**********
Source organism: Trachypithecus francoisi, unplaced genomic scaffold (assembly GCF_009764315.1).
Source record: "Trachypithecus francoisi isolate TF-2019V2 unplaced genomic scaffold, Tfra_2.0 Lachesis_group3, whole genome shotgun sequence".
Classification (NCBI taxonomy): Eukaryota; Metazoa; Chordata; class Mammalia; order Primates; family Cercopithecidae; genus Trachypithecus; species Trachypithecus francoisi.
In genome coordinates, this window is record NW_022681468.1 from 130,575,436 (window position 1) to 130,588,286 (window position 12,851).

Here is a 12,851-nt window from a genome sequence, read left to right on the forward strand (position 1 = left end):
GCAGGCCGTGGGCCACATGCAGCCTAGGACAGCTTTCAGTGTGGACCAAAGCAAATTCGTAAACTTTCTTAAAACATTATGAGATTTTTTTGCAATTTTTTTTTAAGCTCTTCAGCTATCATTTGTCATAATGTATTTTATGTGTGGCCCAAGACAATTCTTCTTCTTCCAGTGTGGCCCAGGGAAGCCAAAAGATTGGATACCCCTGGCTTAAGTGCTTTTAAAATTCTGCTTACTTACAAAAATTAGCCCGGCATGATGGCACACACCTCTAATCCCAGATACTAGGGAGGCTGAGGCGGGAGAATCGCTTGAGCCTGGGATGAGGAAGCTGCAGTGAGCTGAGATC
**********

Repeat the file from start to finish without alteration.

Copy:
Source organism: Trachypithecus francoisi, unplaced genomic scaffold (assembly GCF_009764315.1).
Source record: "Trachypithecus francoisi isolate TF-2019V2 unplaced genomic scaffold, Tfra_2.0 Lachesis_group3, whole genome shotgun sequence".
Classification (NCBI taxonomy): Eukaryota; Metazoa; Chordata; class Mammalia; order Primates; family Cercopithecidae; genus Trachypithecus; species Trachypithecus francoisi.
In genome coordinates, this window is record NW_022681468.1 from 130,575,436 (window position 1) to 130,588,286 (window position 12,851).

Here is a 12,851-nt window from a genome sequence, read left to right on the forward strand (position 1 = left end):
GCAGGCCGTGGGCCACATGCAGCCTAGGACAGCTTTCAGTGTGGACCAAAGCAAATTCGTAAACTTTCTTAAAACATTATGAGATTTTTTTGCAATTTTTTTTTAAGCTCTTCAGCTATCATTTGTCATAATGTATTTTATGTGTGGCCCAAGACAATTCTTCTTCTTCCAGTGTGGCCCAGGGAAGCCAAAAGATTGGATACCCCTGGCTTAAGTGCTTTTAAAATTCTGCTTACTTACAAAAATTAGCCCGGCATGATGGCACACACCTCTAATCCCAGATACTAGGGAGGCTGAGGCGGGAGAATCGCTTGAGCCTGGGATGAGGAAGCTGCAGTGAGCTGAGATC